Cutting Stool’s Angled Shoulders?

Cutting Stool’s Angled Shoulders?

I’m building the “Classic Five-board Step Stool” in your free online plans. The stool’s legs tilt away from the top 8 degrees, and they require a pair of notches near the top to receive a stretcher on both sides. The shoulder cuts for these notches must be angled, but how do I do that? On a table saw, I can set the (blade) angle only on one side. I’ll appreciate it if anyone can tell me how to resolve this issue. – Solomon Bhaskaria

Tim Inman: Flip the board over, or reset the guide for the “off side” cuts.

Chris Marshall: Solomon, here’s an easy way to clear up your quandary: don’t tilt the blade. Instead, you need to swivel your miter gauge 8 degrees in one direction off of 0/90 degrees, cut the appropriate shoulder with the leg workpiece standing on edge, and then swivel the miter gauge 8 degrees in the opposite direction from 0/90 degrees. Now flip the leg workpiece over to cut the second shoulder. Mark the shoulder cuts carefully first, so you can keep the cutting angle clear when determining which shoulder to cut with each of the two miter gauge settings.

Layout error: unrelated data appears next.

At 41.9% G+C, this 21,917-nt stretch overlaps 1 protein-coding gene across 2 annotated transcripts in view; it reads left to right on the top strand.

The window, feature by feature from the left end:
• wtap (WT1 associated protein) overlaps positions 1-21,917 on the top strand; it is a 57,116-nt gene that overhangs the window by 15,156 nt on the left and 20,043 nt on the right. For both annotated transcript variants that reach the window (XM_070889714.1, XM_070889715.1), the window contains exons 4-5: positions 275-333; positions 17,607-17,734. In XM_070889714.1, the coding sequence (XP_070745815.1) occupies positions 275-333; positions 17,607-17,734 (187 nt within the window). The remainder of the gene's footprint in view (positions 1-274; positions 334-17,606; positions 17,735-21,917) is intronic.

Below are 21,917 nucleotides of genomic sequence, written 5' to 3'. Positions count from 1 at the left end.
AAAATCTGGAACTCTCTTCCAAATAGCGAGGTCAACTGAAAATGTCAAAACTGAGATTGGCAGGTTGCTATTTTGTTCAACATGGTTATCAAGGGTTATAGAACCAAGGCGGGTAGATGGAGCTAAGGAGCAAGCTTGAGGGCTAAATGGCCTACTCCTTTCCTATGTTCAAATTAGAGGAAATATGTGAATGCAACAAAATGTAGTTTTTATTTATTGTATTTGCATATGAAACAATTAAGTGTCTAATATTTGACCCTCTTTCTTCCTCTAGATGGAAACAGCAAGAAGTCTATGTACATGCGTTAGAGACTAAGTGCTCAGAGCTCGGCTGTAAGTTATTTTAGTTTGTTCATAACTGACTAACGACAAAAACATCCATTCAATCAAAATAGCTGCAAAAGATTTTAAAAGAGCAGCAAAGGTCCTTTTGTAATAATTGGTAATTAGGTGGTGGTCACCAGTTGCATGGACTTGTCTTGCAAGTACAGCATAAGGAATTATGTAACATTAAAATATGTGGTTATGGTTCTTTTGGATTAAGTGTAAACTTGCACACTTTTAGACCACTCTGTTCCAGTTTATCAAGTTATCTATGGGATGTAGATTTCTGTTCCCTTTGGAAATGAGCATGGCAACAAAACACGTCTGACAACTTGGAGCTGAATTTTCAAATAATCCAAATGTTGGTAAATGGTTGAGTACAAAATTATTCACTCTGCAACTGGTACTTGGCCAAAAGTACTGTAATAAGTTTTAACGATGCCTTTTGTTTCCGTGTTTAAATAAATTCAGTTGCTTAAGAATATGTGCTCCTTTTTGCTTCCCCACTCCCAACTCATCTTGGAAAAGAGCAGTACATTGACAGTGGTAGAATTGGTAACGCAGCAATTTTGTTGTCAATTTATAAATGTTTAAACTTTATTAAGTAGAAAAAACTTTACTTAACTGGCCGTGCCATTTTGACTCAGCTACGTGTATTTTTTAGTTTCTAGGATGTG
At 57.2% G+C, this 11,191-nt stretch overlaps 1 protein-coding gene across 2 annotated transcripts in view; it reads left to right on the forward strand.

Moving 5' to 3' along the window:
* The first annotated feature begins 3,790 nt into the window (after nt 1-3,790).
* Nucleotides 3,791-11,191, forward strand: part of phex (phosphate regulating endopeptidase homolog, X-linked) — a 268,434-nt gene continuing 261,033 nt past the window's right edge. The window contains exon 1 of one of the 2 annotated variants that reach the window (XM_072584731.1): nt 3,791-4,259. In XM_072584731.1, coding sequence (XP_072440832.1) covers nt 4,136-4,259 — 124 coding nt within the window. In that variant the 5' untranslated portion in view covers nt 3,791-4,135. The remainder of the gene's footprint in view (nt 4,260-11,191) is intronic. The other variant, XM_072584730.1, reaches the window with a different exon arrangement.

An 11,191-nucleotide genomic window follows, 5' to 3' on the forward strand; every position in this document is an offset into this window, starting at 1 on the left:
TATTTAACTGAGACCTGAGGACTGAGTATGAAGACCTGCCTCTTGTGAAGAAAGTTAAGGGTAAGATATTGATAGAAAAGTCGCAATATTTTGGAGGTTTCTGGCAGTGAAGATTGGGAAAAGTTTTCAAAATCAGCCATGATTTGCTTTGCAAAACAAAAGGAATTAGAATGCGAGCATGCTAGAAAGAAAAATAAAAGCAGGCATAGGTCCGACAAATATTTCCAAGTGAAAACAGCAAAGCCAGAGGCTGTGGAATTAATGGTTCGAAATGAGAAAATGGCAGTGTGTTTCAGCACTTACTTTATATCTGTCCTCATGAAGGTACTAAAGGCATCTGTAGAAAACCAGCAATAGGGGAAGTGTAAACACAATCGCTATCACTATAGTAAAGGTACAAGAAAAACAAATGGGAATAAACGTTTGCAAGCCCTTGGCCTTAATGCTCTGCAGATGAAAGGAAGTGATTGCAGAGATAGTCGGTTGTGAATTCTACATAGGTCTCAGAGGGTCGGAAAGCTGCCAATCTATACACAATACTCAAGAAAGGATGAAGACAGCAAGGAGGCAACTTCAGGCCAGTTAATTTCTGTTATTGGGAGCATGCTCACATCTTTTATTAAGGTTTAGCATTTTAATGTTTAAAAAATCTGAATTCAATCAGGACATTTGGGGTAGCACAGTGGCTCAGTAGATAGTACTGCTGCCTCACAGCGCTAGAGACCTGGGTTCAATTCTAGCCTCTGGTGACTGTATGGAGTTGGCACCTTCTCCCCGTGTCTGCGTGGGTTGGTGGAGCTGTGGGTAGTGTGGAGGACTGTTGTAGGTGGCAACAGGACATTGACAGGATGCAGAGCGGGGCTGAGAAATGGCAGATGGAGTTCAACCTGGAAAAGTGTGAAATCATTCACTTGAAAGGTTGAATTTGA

In the photo for this cutting step (shown below), it’s difficult to distinguish that the long scrap fence attached to the author’s two miter gauges is actually swiveled and not square to the blade. (An 8-degree swivel is a visual subtlety that’s difficult to capture on camera.) We apologize for the confusion, and I hope my explanation here helps clear up the procedure for you.

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